Inverted MICROscopy




To my set up under the microscopic I added two cross polariser sheets which triggered the birefringence effect of the crystals with asymmetrical crystal structure such as the DMDNB. Birefringence is the optical property of a material having a refractive index that depends on the polarization and propagation direction of light


image Nedyalka Panova – DMDNB crystals

The traditional kaleidoscope continually changes symmetrical images and become popular optical toy when first manufactured in 1816 by  Sir David Brewster Principal of the University of Edinburgh, 1859-1868.

While nowadays artists and craft people can ‘carve’ kaleidoscope in every found object one can imagine.

The World Arts Film Festivalis is awarding the inaugural Kaleidoscope Awards for excellence in the art of filmmaking:


artist Koji Yamami


image Nedyalka Panova – DMDNB crystals


image Nedyalka Panova – DMDNB crystals

The configuration of the crystals under the lens of the microscope shows different colours when one of the polariser sheets is rotated in an angle in relation to the other. Birefringence is responsible for the phenomenon of double refraction whereby a ray of light, when incident upon a birefringent material, is split by polarization into two rays taking slightly different paths.

The optical illusion observed when peeping in a kaleidoscope made from this 19th century invention a prize looking toy for artists and scientists. A great collection from Japan Kaleidoscope museum can be seen between the 15th and the 18th of April 2016 in the Byre Theater at St. Andres

The show is called ‘Symmetry of Light’ and I will contribute with my birefringence kaleidoscope ‘Twisted Beauty’.


image Nedyalka Panova

Twisted Beauty, silica based aerogel, linear cross polarisers (2015)




Scientia sine arte nihil est…


Artist in Residency

While artists and scientists are usually seen as worlds apart, residencies like mine are becoming increasingly common. They are seen as a good way of bridging the gap between arts and humanities and science and technology. By introducing artists to scientific research topics and facilities, it offers up new material for them to work with.

For the scientists, this collaboration is seen as a way of bringing a fresh perspective and allowing original ideas to flow. This aims to stimulate them to follow novel lines of interdisciplinary research

As a Visual Artist working at the boundary between Art and Science I am interested in material paradigm i.e. the synthesis, structure and performance of the existing and new materials which may have already become or is about to become part of the artistic landscape.

relevant links:

Revue d’histoire des sciences 2006/2 (Volume 59)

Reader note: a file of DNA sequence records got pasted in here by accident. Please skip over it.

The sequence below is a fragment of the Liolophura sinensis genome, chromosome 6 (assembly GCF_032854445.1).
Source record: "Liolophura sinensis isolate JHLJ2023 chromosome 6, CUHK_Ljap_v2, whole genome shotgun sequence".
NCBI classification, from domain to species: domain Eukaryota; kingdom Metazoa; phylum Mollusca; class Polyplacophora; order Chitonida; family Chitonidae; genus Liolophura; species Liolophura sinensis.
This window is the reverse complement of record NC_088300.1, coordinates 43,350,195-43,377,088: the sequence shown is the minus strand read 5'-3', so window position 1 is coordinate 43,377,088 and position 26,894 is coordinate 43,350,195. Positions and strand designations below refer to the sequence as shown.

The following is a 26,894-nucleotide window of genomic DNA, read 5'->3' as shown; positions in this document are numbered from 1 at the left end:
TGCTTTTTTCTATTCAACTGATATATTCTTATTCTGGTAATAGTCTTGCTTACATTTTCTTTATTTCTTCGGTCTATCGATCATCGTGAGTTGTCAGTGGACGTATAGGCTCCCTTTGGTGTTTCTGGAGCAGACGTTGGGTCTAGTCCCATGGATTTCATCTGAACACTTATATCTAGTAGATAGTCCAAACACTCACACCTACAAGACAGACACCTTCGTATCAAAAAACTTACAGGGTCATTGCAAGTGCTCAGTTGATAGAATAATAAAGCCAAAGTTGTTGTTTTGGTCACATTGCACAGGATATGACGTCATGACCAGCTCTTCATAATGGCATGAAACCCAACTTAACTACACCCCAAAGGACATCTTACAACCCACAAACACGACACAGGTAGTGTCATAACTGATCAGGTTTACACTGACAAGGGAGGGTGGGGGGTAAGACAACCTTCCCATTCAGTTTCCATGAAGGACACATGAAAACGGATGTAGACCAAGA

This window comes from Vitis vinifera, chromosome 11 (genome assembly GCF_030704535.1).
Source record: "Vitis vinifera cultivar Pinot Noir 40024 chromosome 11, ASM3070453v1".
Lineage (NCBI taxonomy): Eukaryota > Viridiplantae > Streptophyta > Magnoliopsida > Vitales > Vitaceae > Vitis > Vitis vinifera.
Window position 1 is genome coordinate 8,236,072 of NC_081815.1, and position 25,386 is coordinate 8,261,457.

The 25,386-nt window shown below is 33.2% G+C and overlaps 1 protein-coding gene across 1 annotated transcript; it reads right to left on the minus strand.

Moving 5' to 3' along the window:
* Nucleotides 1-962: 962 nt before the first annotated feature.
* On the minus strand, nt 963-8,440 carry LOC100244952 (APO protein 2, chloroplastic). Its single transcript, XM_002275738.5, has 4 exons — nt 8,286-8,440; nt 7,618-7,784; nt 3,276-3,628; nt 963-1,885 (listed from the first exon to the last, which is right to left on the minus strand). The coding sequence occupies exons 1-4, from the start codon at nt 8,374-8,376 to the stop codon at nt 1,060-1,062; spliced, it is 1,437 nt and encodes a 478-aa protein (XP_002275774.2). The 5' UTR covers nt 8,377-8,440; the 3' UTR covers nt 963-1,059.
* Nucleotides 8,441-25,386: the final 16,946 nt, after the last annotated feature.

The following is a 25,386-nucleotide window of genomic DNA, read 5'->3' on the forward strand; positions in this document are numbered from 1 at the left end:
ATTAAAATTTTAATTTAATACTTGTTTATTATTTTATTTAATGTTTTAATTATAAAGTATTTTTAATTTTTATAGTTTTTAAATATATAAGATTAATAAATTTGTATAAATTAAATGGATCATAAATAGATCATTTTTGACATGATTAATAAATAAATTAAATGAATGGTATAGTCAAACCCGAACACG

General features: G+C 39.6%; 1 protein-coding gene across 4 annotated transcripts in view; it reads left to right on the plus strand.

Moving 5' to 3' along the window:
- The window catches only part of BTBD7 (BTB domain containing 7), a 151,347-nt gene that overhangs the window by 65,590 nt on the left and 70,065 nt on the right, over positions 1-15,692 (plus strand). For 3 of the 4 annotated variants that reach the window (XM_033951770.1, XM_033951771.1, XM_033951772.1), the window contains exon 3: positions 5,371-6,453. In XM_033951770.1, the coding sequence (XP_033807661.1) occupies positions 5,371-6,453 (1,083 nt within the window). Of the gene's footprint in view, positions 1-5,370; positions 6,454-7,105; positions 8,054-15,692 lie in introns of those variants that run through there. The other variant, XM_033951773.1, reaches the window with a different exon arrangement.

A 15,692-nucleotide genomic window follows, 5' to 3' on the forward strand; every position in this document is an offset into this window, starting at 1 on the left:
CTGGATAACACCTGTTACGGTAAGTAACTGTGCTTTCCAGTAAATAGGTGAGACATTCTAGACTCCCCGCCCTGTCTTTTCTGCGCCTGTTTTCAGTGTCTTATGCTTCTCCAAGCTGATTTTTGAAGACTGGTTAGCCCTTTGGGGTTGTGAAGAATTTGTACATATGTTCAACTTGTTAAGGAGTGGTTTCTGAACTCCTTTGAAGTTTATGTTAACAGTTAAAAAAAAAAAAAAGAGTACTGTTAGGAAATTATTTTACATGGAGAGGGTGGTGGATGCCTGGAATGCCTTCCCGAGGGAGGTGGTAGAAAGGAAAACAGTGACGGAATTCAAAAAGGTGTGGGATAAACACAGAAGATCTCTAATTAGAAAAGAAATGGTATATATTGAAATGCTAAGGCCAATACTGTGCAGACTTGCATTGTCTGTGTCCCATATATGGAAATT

Time Reverse – TIRAMISU


Tea’N’Tea is a project which looks closely to one of the research area of applications of organic polymers – detecting the aromatic molecules of TNT, DNT, DNB and RDX.

An independent artistic research about land mine situation in Europe, during the Homeland War and especially, in the post-war period in Republic of Croatia. While the scientific research is specialized in the chemistry and fabrication of organic polymer sensory detectors the artist tackles areas of botany, agriculture, forester, ecology, land use, land cover, military surveillance and reconnaissance.

In humanitarian de-mining it is necessary to achieve complete removal of explosive ordinance before land is released back to the local community.

The project critically explores the existing problem with land mines in Europe and the controversy of the peace time situation. The Art work generated of Art and Science collaboration will be a case study of a project called TIRAMISU (Toolbox Implementation for the Removal of Anti personnel Mines, Sub munitions and Unexploded Ordnance) which run between a Mine action community in Croatia and a research group in Organic Semiconductor Centre (OSC), University of St. Andrews, Scotland, UK.


‘We all need Vitamins’

Arabidopsis Thaliana is a screen plant for biological research. Its life spam [seed to seed] is ~6 week and I am hoping to use the seeds of the mature plants over time and to trace visible particularities that could be associated with the presence of explosives in their metabolic system.

Therefore, I am burying explosive material into drilled with holes boxes and/or directely mixed with the soil. Over time my ‘mines’ will release small amount of nitrogen and other molecules which then will be absorbed by the plants with the water.

I expect this ‘extras’ to trigger changes in the plant’s shape, size, colour, spectral response, etc due to its susceptibility to the contamination.


MICROscopy series of the germination of Arabidopsis Thaliana in 72 hours and EX-Plosives, find more images in post Inverted MICROscopy

Plants are dependent on light for their photosynthesis and morpohogenesis and therefore had developed light absorbing pigments, organs and a light tracking mechanism (phototropism) to harvest maximum light from the environment . Under a microscope a newly germinates seed shows etiolated hypocotyls, coleoptiles and roots, photo receptors that act as optical fibers and make the light and plant to meet.


some relevant topics and useful links

Why and what for the leaves are yellow in autumn?

Plants as light traps

Distinguishing nitrogen fertilization levels

The red edge of plant leaf reflectance

Response of leaf spectral reflectance to plant stress

I have bee recording time lapse video of the germination process of Arabodpsis Thaliana


image: Nedyalka Panova, Arabodopsis first steps into this world


image: Nedyalka Panova, Arabodopsis 2 weeks old


image: Nedyalka Panova, Arabidopsis’s imaginary life

After series of observations and focusing at different depth of field the subject cease to be a plant and turn into abstract image shimmering on the display floating in a pink fluid of polarized light.